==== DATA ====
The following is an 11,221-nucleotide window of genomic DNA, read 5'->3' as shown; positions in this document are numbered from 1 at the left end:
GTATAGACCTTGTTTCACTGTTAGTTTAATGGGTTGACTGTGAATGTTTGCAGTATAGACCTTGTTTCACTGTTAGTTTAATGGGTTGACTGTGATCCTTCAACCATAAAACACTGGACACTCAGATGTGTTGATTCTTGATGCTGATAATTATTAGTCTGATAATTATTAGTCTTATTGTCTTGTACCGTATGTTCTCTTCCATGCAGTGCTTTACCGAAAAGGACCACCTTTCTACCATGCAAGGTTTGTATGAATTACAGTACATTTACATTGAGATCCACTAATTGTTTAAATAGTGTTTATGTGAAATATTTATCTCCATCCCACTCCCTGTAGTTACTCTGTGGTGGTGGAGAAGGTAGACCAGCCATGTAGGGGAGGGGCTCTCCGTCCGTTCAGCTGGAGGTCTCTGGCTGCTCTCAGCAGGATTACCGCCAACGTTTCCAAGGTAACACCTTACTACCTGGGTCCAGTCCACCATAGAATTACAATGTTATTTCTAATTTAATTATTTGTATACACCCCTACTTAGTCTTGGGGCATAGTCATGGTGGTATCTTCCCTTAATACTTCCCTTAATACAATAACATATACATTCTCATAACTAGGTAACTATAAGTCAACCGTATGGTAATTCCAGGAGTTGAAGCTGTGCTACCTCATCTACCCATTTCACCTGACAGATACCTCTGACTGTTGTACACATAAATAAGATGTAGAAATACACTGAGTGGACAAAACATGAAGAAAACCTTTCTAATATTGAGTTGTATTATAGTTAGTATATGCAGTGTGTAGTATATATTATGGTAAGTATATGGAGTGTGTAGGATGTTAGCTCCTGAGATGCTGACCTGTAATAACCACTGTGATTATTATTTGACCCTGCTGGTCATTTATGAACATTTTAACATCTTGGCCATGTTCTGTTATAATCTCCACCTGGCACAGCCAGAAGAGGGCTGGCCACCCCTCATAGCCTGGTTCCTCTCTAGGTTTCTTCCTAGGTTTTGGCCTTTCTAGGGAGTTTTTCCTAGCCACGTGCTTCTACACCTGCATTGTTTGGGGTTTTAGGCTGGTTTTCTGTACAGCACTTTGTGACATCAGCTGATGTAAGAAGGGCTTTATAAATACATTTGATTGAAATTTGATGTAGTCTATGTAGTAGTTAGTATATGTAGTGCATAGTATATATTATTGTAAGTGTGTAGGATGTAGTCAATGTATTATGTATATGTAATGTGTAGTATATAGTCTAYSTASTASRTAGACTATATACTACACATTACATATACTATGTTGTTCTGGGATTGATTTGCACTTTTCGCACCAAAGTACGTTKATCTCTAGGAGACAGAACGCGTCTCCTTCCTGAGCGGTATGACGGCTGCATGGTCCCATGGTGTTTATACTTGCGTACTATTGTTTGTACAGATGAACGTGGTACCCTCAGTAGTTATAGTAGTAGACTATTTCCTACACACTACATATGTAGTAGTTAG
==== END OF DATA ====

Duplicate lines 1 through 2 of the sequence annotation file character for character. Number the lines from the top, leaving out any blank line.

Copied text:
The following is an 11,221-nucleotide window of genomic DNA, read 5'->3' as shown; positions in this document are numbered from 1 at the left end:
GTATAGACCTTGTTTCACTGTTAGTTTAATGGGTTGACTGTGAATGTTTGCAGTATAGACCTTGTTTCACTGTTAGTTTAATGGGTTGACTGTGATCCTTCAACCATAAAACACTGGACACTCAGATGTGTTGATTCTTGATGCTGATAATTATTAGTCTGATAATTATTAGTCTTATTGTCTTGTACCGTATGTTCTCTTCCATGCAGTGCTTTACCGAAAAGGACCACCTTTCTACCATGCAAGGTTTGTATGAATTACAGTACATTTACATTGAGATCCACTAATTGTTTAAATAGTGTTTATGTGAAATATTTATCTCCATCCCACTCCCTGTAGTTACTCTGTGGTGGTGGAGAAGGTAGACCAGCCATGTAGGGGAGGGGCTCTCCGTCCGTTCAGCTGGAGGTCTCTGGCTGCTCTCAGCAGGATTACCGCCAACGTTTCCAAGGTAACACCTTACTACCTGGGTCCAGTCCACCATAGAATTACAATGTTATTTCTAATTTAATTATTTGTATACACCCCTACTTAGTCTTGGGGCATAGTCATGGTGGTATCTTCCCTTAATACTTCCCTTAATACAATAACATATACATTCTCATAACTAGGTAACTATAAGTCAACCGTATGGTAATTCCAGGAGTTGAAGCTGTGCTACCTCATCTACCCATTTCACCTGACAGATACCTCTGACTGTTGTACACATAAATAAGATGTAGAAATACACTGAGTGGACAAAACATGAAGAAAACCTTTCTAATATTGAGTTGTATTATAGTTAGTATATGCAGTGTGTAGTATATATTATGGTAAGTATATGGAGTGTGTAGGATGTTAGCTCCTGAGATGCTGACCTGTAATAACCACTGTGATTATTATTTGACCCTGCTGGTCATTTATGAACATTTTAACATCTTGGCCATGTTCTGTTATAATCTCCACCTGGCACAGCCAGAAGAGGGCTGGCCACCCCTCATAGCCTGGTTCCTCTCTAGGTTTCTTCCTAGGTTTTGGCCTTTCTAGGGAGTTTTTCCTAGCCACGTGCTTCTACACCTGCATTGTTTGGGGTTTTAGGCTGGTTTTCTGTACAGCACTTTGTGACATCAGCTGATGTAAGAAGGGCTTTATAAATACATTTGATTGAAATTTGATGTAGTCTATGTAGTAGTTAGTATATGTAGTGCATAGTATATATTATTGTAAGTGTGTAGGATGTAGTCAATGTATTATGTATATGTAATGTGTAGTATATAGTCTAYSTASTASRTAGACTATATACTACACATTACATATACTATGTTGTTCTGGGATTGATTTGCACTTTTCGCACCAAAGTACGTTKATCTCTAGGAGACAGAACGCGTCTCCTTCCTGAGCGGTATGACGGCTGCATGGTCCCATGGTGTTTATACTTGCGTACTATTGTTTGTACAGATGAACGTGGTACCCTCAGTAGTTATAGTAGTAGACTATTTCCTACACACTACATATGTAGTAGTTAG